Server and Peer Addresses
Following is a description of the server configuration commands in NTPv4. There are two classes of commands, configuration commands that configure an association with a remote server, peer or reference clock, and auxiliary commands that specify environment variables that control various related operations.
The various modes described on the Association Management page are determined by the command keyword and the DNS name or IP address. Addresses are classed by type as (s) a remote server or peer (IPv4 class A, B and C or IPv6), or (b) the IPv4 broadcast address of a local interface.
If the Basic Socket Interface Extensions for IPv6 (RFC 2553) is detected, support for the IPv6 address family is generated in addition to the default IPv4 address family. IPv6 addresses can be identified by the presence of colons ":" in the address field. IPv6 addresses can be used almost everywhere where IPv4 addresses can be used, with the exception of reference clock addresses, which are always IPv4. Note that in contexts where a host name is expected, a -4 qualifier preceding the host name forces DNS resolution to the IPv4 namespace, while a -6 qualifier forces DNS resolution to the IPv6 namespace.
Unless noted otherwise, further information about these commands is at Automatic Server Discovery.
The www.pool.ntp.org page describes a compatible pool of public NTP servers, which are probably what you want to define associations with unless you specifically know otherwise.
In these commands, an address can be any of (a) an IPV4 address in a.b.c.d format, (b) an IPV6 address in [a:b:c:d:e:f:g] format, (c) a link-local IPV6 address with an interface specified in [a:b:c:d:e:f:g]%device format, or (d) a DNS hostname.
pool address [burst] [iburst] [version version] [prefer] [minpoll minpoll] [maxpoll maxpoll] [preempt]
server address [key key] [burst] [iburst] [version version] [prefer] [minpoll minpoll] [maxpoll maxpoll]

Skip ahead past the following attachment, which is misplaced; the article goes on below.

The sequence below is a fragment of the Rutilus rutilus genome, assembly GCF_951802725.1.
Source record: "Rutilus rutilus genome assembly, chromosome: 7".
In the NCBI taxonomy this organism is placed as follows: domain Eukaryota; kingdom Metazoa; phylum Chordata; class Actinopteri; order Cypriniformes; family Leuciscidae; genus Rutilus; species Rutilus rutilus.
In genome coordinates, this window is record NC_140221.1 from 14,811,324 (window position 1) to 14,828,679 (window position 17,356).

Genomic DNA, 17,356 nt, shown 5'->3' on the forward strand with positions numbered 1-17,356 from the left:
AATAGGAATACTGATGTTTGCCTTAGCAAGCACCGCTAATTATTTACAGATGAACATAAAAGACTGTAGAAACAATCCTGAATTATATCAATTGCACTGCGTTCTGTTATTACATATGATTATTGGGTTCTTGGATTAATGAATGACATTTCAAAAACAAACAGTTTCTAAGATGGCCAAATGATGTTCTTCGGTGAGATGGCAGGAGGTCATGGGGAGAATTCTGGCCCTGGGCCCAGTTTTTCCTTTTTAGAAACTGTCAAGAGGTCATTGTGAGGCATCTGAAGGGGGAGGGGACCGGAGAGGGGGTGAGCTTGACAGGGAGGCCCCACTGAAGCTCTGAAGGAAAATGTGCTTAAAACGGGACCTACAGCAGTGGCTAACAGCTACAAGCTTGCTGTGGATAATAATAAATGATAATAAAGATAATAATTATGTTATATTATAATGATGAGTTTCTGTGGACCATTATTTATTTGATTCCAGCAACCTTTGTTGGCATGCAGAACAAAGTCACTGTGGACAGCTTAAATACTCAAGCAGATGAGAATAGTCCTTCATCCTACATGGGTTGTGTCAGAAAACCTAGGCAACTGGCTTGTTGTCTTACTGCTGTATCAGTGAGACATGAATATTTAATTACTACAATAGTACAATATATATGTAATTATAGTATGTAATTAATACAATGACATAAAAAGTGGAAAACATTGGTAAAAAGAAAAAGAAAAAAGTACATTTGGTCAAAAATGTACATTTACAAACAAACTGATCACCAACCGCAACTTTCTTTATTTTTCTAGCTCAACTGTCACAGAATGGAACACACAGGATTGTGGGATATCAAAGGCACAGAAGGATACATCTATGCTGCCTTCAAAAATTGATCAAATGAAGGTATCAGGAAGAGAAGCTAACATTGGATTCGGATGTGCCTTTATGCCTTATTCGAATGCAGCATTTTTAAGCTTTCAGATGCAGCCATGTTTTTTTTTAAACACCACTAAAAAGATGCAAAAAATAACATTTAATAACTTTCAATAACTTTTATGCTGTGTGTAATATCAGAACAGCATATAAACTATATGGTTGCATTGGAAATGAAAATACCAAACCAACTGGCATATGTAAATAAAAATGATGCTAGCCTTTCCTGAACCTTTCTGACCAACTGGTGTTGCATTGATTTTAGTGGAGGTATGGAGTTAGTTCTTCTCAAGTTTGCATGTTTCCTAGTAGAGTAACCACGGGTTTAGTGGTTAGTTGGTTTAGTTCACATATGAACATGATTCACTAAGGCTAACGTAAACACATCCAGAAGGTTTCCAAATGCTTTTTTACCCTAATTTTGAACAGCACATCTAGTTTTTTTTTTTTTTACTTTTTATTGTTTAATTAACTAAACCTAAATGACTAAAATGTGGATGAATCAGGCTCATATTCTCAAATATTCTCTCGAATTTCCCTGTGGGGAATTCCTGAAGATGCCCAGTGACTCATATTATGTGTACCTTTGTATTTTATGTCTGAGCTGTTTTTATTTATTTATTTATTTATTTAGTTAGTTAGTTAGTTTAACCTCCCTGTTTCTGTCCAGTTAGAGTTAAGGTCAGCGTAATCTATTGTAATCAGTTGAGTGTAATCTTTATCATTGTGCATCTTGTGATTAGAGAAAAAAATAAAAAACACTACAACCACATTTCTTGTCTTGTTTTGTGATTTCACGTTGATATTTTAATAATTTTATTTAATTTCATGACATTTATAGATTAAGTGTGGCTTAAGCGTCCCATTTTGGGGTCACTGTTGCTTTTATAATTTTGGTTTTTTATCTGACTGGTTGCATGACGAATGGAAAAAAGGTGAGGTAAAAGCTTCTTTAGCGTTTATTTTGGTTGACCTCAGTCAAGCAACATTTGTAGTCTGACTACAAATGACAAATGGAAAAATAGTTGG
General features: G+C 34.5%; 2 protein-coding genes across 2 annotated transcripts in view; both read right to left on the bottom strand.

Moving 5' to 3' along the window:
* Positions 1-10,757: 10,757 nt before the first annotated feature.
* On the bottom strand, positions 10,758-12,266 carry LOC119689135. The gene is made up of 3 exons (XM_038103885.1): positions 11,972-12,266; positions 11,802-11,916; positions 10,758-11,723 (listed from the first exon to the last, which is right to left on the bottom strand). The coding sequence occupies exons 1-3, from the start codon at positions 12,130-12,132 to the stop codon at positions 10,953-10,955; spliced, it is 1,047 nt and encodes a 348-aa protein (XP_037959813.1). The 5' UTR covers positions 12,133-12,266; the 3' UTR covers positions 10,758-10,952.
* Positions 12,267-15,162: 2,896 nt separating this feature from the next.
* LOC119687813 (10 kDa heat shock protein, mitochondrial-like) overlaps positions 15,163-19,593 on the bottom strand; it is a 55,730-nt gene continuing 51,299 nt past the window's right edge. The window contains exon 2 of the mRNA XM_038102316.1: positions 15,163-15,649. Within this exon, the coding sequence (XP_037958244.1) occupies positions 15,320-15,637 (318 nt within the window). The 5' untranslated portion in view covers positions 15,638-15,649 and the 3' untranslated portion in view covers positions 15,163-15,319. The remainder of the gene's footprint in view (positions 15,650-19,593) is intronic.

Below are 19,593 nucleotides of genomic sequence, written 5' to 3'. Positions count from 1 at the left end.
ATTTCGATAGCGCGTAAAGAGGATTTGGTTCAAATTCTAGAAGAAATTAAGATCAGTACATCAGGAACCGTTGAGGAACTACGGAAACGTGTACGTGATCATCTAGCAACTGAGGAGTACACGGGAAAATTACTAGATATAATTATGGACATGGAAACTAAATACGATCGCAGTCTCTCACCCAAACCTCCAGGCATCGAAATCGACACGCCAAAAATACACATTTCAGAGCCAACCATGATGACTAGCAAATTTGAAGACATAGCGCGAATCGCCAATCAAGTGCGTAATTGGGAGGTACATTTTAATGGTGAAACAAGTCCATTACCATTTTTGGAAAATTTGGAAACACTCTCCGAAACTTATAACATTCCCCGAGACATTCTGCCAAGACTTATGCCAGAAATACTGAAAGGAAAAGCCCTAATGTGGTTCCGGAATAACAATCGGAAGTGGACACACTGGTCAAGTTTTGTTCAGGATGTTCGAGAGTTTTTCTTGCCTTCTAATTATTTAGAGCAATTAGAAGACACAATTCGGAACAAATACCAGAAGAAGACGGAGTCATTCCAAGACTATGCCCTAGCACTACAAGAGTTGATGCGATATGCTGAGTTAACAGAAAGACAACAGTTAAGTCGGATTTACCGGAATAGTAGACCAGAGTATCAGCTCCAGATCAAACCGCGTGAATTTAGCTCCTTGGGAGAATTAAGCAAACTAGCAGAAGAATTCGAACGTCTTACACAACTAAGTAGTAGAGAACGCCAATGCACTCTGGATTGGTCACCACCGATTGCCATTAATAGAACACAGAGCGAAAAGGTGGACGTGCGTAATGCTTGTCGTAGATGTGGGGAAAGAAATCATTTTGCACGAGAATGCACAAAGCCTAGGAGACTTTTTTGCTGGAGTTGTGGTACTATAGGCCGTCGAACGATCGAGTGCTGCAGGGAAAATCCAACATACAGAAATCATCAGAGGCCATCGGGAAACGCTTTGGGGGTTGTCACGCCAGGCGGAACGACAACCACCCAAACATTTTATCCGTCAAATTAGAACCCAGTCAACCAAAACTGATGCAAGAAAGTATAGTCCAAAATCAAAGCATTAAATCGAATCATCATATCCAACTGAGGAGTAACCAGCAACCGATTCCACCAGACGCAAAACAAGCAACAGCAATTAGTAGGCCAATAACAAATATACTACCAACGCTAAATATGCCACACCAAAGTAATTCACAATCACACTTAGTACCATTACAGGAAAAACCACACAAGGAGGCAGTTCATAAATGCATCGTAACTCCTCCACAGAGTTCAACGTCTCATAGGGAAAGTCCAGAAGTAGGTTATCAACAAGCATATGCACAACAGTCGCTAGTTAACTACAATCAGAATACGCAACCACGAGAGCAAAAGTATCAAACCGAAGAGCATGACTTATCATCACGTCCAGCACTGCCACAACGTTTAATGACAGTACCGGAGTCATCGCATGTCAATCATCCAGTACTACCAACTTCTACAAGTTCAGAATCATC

peer address [key key] [version version] [prefer] [minpoll minpoll] [maxpoll maxpoll]
- unpeer [address | associd | clock clocktype [ unit unitnum]]
These six commands specify the time server name or address to be used and the mode in which to operate. The address can be either a DNS name or an IP address in dotted-quad notation. If it is a refclock, it can be clock followed by a type-unit pair as in the refclock directive; a missing unit clause is interpreted as unit 0.
For server addresses, this command mobilizes a persistent client mode association with a number of remote servers. In this mode the local clock can synchronized to the remote server, but the remote server can never be synchronized to the local clock.
For server addresses, this command mobilizes a persistent client mode association with the specified remote server or local radio clock. In this mode the local clock can synchronized to the remote server, but the remote server can never be synchronized to the local clock.
NTP peer mode has been removed for security reasons. peer is now just an alias for the server keyword. See above.
This command removes a previously configured association. An address or association ID can be used to identify the association. Either an IP address or DNS name can be used. This command is most useful when supplied via ntpq runtime configuration commands config and config-from-file.